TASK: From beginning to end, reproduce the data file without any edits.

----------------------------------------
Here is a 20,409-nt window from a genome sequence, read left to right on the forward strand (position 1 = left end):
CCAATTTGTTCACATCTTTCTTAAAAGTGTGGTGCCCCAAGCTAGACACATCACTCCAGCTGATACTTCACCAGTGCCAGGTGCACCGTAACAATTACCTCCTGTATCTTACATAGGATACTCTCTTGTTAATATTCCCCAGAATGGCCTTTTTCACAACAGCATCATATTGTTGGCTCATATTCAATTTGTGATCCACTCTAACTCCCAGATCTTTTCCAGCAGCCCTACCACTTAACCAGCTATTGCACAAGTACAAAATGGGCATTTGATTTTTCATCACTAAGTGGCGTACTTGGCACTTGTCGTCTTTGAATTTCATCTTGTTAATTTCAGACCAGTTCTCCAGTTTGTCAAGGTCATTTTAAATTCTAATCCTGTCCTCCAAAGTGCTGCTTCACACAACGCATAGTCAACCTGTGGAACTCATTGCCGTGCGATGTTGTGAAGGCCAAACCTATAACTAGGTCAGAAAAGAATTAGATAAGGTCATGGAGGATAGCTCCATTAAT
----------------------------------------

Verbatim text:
Here is a 20,409-nt window from a genome sequence, read left to right on the forward strand (position 1 = left end):
CCAATTTGTTCACATCTTTCTTAAAAGTGTGGTGCCCCAAGCTAGACACATCACTCCAGCTGATACTTCACCAGTGCCAGGTGCACCGTAACAATTACCTCCTGTATCTTACATAGGATACTCTCTTGTTAATATTCCCCAGAATGGCCTTTTTCACAACAGCATCATATTGTTGGCTCATATTCAATTTGTGATCCACTCTAACTCCCAGATCTTTTCCAGCAGCCCTACCACTTAACCAGCTATTGCACAAGTACAAAATGGGCATTTGATTTTTCATCACTAAGTGGCGTACTTGGCACTTGTCGTCTTTGAATTTCATCTTGTTAATTTCAGACCAGTTCTCCAGTTTGTCAAGGTCATTTTAAATTCTAATCCTGTCCTCCAAAGTGCTGCTTCACACAACGCATAGTCAACCTGTGGAACTCATTGCCGTGCGATGTTGTGAAGGCCAAACCTATAACTAGGTCAGAAAAGAATTAGATAAGGTCATGGAGGATAGCTCCATTAAT